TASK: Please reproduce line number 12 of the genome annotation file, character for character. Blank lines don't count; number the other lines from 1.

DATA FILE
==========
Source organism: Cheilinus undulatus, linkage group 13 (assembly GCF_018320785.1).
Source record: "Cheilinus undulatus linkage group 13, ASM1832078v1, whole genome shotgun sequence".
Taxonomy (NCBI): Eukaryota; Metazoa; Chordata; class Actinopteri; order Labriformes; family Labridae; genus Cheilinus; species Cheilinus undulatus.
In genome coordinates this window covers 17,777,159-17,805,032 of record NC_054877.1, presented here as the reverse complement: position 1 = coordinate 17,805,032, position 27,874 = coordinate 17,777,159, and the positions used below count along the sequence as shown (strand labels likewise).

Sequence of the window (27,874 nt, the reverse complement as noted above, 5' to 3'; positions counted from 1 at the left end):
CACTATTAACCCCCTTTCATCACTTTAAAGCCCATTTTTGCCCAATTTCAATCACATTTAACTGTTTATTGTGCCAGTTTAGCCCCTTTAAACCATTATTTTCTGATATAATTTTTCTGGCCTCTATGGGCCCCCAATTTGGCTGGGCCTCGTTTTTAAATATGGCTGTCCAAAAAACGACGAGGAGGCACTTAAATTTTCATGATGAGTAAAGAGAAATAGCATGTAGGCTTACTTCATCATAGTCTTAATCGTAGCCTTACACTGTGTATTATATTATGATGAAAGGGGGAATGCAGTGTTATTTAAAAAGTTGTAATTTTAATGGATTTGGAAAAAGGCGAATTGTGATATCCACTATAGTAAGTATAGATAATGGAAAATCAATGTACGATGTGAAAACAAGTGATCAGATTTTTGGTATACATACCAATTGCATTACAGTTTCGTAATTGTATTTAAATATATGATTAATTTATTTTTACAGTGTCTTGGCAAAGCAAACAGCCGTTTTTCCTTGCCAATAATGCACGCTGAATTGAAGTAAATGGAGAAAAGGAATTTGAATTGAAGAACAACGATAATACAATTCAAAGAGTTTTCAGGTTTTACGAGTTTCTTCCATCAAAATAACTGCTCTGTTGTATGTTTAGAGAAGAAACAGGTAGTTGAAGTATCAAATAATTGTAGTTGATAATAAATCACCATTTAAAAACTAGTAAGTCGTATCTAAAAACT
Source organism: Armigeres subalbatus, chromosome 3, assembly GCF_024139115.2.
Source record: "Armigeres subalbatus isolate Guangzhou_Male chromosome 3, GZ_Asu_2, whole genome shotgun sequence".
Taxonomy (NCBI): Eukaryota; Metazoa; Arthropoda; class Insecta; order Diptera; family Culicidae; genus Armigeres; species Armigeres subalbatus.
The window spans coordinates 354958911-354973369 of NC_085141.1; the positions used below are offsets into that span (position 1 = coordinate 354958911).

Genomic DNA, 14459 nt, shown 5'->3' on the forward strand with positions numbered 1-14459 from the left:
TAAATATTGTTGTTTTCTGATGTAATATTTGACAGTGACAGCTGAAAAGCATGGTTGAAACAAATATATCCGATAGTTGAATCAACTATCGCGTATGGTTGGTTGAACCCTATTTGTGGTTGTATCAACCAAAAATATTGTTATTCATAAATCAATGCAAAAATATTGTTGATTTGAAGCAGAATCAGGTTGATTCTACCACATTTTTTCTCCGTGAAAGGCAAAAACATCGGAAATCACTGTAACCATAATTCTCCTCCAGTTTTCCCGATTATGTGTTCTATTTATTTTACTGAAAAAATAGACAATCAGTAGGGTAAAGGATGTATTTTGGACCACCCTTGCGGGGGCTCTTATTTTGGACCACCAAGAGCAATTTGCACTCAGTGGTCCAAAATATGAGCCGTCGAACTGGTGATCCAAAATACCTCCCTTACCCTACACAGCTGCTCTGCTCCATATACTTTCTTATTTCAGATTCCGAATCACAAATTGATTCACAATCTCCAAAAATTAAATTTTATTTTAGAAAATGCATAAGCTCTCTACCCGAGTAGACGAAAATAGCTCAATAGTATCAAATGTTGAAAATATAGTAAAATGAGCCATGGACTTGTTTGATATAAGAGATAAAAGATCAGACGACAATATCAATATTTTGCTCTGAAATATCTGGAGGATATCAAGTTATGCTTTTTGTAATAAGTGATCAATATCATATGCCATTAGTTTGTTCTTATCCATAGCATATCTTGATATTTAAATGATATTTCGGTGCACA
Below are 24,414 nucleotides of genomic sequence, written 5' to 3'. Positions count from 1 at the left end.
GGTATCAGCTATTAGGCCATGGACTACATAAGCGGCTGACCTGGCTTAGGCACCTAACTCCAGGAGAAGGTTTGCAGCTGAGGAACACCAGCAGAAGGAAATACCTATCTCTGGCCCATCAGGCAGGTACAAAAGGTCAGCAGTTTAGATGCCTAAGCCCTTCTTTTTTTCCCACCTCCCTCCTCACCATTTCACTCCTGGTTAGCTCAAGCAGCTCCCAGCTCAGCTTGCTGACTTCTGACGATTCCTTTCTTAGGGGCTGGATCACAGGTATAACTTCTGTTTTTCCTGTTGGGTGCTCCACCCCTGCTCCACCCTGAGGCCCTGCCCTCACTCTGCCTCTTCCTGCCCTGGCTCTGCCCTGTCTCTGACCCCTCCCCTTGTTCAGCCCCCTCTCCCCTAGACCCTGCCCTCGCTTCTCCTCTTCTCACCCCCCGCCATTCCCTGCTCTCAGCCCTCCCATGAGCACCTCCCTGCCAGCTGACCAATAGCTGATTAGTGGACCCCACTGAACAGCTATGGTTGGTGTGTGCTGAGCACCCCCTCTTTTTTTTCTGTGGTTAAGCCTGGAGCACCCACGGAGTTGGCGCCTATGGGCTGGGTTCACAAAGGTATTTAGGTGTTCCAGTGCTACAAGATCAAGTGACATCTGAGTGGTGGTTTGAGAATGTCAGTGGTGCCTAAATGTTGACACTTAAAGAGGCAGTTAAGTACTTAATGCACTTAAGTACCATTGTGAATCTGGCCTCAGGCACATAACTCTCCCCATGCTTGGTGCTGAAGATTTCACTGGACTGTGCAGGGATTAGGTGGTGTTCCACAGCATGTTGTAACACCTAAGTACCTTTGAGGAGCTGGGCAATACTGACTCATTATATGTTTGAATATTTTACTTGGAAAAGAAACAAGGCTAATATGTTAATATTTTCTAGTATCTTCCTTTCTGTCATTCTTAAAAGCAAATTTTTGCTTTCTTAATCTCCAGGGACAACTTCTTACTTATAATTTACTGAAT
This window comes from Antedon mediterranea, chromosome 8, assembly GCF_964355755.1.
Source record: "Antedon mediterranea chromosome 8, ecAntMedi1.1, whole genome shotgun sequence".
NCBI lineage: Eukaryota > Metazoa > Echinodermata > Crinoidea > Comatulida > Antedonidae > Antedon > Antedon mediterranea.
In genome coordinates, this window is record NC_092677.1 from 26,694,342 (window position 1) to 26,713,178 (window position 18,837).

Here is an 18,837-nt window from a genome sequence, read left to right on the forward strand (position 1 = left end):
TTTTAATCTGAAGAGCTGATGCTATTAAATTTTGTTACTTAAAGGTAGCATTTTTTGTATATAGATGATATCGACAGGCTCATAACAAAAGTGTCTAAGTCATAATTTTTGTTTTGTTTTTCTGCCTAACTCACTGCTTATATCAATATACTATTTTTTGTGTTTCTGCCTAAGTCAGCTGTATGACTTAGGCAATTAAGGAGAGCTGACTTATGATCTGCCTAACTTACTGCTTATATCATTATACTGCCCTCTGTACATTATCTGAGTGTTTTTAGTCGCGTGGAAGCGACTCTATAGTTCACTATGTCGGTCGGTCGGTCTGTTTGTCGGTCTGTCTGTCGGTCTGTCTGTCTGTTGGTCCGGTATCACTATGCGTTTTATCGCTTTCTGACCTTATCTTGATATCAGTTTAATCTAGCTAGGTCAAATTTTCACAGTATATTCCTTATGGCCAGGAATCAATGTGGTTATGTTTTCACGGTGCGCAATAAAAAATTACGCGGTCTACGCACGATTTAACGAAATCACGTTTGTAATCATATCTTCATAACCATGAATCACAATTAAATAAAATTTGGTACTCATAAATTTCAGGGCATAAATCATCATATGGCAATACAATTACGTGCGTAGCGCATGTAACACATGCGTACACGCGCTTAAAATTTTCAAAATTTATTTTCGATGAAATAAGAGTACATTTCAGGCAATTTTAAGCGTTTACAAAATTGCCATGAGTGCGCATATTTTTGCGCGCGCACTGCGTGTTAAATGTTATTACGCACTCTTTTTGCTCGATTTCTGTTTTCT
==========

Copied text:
TAAATATTGTTGTTTTCTGATGTAATATTTGACAGTGACAGCTGAAAAGCATGGTTGAAACAAATATATCCGATAGTTGAATCAACTATCGCGTATGGTTGGTTGAACCCTATTTGTGGTTGTATCAACCAAAAATATTGTTATTCATAAATCAATGCAAAAATATTGTTGATTTGAAGCAGAATCAGGTTGATTCTACCACATTTTTTCTCCGTGAAAGGCAAAAACATCGGAAATCACTGTAACCATAATTCTCCTCCAGTTTTCCCGATTATGTGTTCTATTTATTTTACTGAAAAAATAGACAATCAGTAGGGTAAAGGATGTATTTTGGACCACCCTTGCGGGGGCTCTTATTTTGGACCACCAAGAGCAATTTGCACTCAGTGGTCCAAAATATGAGCCGTCGAACTGGTGATCCAAAATACCTCCCTTACCCTACACAGCTGCTCTGCTCCATATACTTTCTTATTTCAGATTCCGAATCACAAATTGATTCACAATCTCCAAAAATTAAATTTTATTTTAGAAAATGCATAAGCTCTCTACCCGAGTAGACGAAAATAGCTCAATAGTATCAAATGTTGAAAATATAGTAAAATGAGCCATGGACTTGTTTGATATAAGAGATAAAAGATCAGACGACAATATCAATATTTTGCTCTGAAATATCTGGAGGATATCAAGTTATGCTTTTTGTAATAAGTGATCAATATCATATGCCATTAGTTTGTTCTTATCCATAGCATATCTTGATATTTAAATGATATTTCGGTGCACA